Sunday, 26 January 2014

Storyteller - A Found Book

Storyteller - A Found Book

Storyteller began life as a list of also available from the same publisher titles found in the back of some old paperback by Nick Campbell who, so intrigued by the notion of what sort of missing-presumably-overlooked stories might be told by novels such as Strangers from the Sea or Grandad With Snails, posted the list online; which in turn prompted Cavan Scott to observe that this would be a great writing game, specifically to have a bunch of writers take those titles and see what they come up with. Being as I would guess at least a third of the books I've ever read have been picked up on the strength of some weird promise suggested by the title, I can see the appeal of this, and so we have this short story collection with a contents page reading a little like the track list of a Nurse With Wound album. The contributors are mostly Obverse Books regulars who happened to be around on that day, from what I can tell, united by the love of telling a story for the sheer joy of telling a story; and the book has come out as a benefit for the Cystic Fibrosis Trust in memory of Matt Kimpton, a contributor to Obverse's first Faction Paradox anthology, amongst other things, who suffered from the disorder and who died entirely too soon.

It makes for a surprisingly pleasant change to read a collection such as this in which the only common theme is that of storytelling itself; and that Storyteller is quite unlike those anthologies wherein individual efforts feel like strategically submitted pitons hammered into the vertical surface of a career. Here we have an assemblage of genres, none of which are allowed to overpower their supporting tales, so expertly told as to amount to a collection which should appeal to anyone with a genuine love of the written word. For the sake of balance, to at least confer some value on my praise, I will admit to experiencing two minor hiccups - one story reading more like a television programme than I want from something appearing on a printed page; and Richard Wright's contribution, an otherwise absorbingly unpleasant horror tale which made use of a character repeatedly identified as the Texan Slug. It's possible that I'm being oversensitive here given that I live in Texas, but I have a feeling the term Texan is used in what is at least a partially pejorative sense, reliant upon a mutual understanding of the stereotypical fat, ignorant burger-chugging Texas bully boy. It's not that such people don't exist, but to me it reads somewhat like the Lazy Mexican or the Scheming Nigerian and as such carries a bit of an aftertaste, despite Wright's obviously stellar credentials as an author. Nevertheless, these are minor details, and it would probably be stranger had I failed to raise an eyebrow at some juncture during three-hundred pages of thirteen very different authors.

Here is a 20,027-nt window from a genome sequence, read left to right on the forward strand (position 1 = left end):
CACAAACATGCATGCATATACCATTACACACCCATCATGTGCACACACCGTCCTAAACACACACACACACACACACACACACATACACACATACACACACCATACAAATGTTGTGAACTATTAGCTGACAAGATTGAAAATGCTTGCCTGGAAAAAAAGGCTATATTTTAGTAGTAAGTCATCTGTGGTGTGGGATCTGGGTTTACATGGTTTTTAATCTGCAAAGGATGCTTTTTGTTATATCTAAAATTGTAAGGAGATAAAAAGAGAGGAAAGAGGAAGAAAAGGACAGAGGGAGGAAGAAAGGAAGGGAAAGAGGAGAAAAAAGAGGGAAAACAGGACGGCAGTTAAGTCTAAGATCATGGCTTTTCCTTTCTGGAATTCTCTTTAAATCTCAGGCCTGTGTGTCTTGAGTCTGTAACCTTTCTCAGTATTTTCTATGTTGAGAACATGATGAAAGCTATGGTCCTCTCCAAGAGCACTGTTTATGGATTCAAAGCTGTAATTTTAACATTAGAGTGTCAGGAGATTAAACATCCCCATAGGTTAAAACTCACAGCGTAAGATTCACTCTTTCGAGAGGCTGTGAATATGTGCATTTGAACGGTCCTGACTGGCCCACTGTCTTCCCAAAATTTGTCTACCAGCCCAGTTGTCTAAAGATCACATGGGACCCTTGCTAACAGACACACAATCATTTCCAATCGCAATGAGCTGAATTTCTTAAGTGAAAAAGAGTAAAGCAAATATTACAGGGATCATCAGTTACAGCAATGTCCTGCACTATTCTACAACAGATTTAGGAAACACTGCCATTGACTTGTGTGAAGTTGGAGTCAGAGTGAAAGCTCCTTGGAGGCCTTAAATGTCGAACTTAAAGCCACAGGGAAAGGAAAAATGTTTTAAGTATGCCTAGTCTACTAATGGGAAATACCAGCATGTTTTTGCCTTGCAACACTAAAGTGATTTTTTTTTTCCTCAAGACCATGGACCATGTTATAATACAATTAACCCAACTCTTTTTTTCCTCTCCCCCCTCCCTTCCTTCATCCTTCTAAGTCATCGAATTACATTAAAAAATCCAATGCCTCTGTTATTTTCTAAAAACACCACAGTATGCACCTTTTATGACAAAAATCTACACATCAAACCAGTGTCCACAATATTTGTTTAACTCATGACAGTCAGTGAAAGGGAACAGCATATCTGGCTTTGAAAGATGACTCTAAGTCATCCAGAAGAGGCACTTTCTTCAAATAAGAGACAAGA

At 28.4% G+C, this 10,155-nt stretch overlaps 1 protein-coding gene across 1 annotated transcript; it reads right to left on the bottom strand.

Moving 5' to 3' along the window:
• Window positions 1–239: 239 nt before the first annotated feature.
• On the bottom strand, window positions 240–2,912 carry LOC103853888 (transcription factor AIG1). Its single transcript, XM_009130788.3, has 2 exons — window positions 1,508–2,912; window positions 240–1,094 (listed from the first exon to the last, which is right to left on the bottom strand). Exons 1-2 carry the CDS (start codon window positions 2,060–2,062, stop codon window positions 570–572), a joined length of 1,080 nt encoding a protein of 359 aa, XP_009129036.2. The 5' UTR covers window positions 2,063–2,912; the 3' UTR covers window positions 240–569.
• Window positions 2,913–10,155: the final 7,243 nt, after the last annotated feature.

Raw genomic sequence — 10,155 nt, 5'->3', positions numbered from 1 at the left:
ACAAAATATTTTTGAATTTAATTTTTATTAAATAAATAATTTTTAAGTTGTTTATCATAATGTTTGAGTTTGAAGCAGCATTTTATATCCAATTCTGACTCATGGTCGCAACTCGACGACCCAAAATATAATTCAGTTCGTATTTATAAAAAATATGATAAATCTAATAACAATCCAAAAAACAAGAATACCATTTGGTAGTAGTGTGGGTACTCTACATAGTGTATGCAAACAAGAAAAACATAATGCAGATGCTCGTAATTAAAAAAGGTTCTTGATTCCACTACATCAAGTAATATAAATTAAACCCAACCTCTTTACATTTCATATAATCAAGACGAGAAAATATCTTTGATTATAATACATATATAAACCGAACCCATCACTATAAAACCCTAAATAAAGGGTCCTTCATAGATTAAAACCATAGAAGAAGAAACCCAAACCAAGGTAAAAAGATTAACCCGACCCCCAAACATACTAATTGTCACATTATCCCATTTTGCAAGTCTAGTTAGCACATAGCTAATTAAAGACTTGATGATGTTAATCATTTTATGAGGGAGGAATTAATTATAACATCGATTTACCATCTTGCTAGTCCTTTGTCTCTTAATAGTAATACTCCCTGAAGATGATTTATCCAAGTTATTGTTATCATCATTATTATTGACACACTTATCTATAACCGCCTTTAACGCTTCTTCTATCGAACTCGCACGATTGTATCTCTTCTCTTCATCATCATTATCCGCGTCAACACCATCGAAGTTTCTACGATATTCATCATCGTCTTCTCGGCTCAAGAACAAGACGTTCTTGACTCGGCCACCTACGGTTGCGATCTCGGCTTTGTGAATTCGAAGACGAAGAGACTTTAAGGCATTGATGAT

Particular stand-outs for me were Nick Campbell's Grandad With Snails - a sort of Graham Greene with the Max Ernst turned up a notch; Sarah Hadley's excellent Put Our More Flags, possibly my favourite of the collection and the best science-fiction short I've read of this kind since John Wyndham's Dumb Martian, to which it bears some comparison; Cody Quijano-Schell's hauntingly peculiar Seal Morning; and actually, pretty much all of the others. This is not only the best Obverse collection I've read - keeping in mind I still have at least two others sat in waiting on the pile at the side of the bed - but it's the best multiple author anthology I can recall having read in ages.

Available here, or as a real version here.

1 comment:

  1. Hey! Just wanted to say thanks for the kind words on "Put Out More Flags." It was fun to write, and you've actually inspired me to read more John Wyndham - I've had most of his better-known novels on my shelves for years, but up til now I've only read a few bits and pieces. Intriguingly, when I originally plotted and wrote "Flags," I was thinking of two other greats: Robert Heinlein - specifically his juvenile novels like "Farmer in the Sky" - and Frederik Pohl, who died just before I started writing, and took such a quirky view of science-fiction. I was, at any rate, aiming for a rather 1950s sort of story - and clearly, you picked up on that! :)